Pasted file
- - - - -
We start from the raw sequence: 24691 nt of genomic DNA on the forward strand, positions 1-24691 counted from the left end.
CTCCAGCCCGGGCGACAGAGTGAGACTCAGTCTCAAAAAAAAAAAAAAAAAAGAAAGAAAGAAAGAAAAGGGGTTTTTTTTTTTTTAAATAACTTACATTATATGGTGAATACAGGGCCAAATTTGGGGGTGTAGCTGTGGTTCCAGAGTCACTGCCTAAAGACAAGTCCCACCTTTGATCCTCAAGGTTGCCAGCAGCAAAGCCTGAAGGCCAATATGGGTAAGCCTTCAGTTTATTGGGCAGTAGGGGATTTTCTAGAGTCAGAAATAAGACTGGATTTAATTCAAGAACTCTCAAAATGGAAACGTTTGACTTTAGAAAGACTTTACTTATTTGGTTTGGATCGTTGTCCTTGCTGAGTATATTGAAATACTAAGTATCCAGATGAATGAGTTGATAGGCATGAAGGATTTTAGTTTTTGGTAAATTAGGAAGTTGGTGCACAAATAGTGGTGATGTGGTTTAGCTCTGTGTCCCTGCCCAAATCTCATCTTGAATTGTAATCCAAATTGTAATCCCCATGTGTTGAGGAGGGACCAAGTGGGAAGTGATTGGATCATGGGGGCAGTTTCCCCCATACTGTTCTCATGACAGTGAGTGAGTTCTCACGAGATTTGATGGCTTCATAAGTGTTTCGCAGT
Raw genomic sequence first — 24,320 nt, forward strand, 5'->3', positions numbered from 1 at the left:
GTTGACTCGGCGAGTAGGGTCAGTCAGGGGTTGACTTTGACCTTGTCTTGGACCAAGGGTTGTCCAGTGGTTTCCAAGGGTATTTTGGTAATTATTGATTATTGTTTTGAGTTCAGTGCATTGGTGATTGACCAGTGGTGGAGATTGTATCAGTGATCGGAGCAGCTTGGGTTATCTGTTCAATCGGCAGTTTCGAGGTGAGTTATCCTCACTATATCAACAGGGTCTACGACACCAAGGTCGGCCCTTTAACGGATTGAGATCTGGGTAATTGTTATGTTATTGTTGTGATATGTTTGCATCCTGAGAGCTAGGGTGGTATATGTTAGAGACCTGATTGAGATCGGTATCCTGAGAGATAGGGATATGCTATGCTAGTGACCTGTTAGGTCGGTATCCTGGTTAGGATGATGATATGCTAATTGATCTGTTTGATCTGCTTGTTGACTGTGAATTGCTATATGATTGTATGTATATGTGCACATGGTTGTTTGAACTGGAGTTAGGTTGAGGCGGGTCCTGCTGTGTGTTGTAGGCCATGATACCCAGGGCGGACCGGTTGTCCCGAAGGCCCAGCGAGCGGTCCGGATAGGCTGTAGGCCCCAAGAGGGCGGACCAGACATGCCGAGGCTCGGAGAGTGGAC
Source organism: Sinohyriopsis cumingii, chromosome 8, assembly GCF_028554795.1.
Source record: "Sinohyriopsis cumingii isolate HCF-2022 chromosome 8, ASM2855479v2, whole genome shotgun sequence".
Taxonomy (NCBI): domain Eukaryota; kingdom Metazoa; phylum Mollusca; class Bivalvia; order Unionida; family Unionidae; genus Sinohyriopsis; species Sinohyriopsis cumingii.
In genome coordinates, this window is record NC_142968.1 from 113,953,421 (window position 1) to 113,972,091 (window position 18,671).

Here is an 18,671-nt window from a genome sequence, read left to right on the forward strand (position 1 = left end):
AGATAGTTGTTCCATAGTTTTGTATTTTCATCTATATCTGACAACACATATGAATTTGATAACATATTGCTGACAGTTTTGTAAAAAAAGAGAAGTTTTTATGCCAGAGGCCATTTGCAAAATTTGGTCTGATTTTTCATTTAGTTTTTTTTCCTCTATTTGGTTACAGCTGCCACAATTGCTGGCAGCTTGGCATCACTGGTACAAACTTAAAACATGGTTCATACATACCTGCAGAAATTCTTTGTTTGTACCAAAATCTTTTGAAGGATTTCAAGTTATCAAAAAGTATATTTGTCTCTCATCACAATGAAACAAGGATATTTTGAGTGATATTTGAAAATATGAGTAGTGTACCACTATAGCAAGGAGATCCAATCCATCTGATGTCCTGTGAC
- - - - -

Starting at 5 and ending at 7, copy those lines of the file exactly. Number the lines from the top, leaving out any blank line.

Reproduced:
Source organism: Sinohyriopsis cumingii, chromosome 8, assembly GCF_028554795.1.
Source record: "Sinohyriopsis cumingii isolate HCF-2022 chromosome 8, ASM2855479v2, whole genome shotgun sequence".
Taxonomy (NCBI): domain Eukaryota; kingdom Metazoa; phylum Mollusca; class Bivalvia; order Unionida; family Unionidae; genus Sinohyriopsis; species Sinohyriopsis cumingii.